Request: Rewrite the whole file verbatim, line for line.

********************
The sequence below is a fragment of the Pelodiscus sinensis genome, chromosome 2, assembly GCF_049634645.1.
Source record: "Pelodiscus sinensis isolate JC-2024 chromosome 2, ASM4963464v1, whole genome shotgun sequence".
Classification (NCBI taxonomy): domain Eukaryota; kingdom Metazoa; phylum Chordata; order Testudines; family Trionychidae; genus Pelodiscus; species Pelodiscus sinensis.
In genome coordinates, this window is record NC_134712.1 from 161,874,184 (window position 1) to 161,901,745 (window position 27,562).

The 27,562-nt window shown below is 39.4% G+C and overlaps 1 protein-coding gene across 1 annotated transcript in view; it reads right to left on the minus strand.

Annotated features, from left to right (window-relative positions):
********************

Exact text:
The sequence below is a fragment of the Pelodiscus sinensis genome, chromosome 2, assembly GCF_049634645.1.
Source record: "Pelodiscus sinensis isolate JC-2024 chromosome 2, ASM4963464v1, whole genome shotgun sequence".
Classification (NCBI taxonomy): domain Eukaryota; kingdom Metazoa; phylum Chordata; order Testudines; family Trionychidae; genus Pelodiscus; species Pelodiscus sinensis.
In genome coordinates, this window is record NC_134712.1 from 161,874,184 (window position 1) to 161,901,745 (window position 27,562).

The 27,562-nt window shown below is 39.4% G+C and overlaps 1 protein-coding gene across 1 annotated transcript in view; it reads right to left on the minus strand.

Annotated features, from left to right (window-relative positions):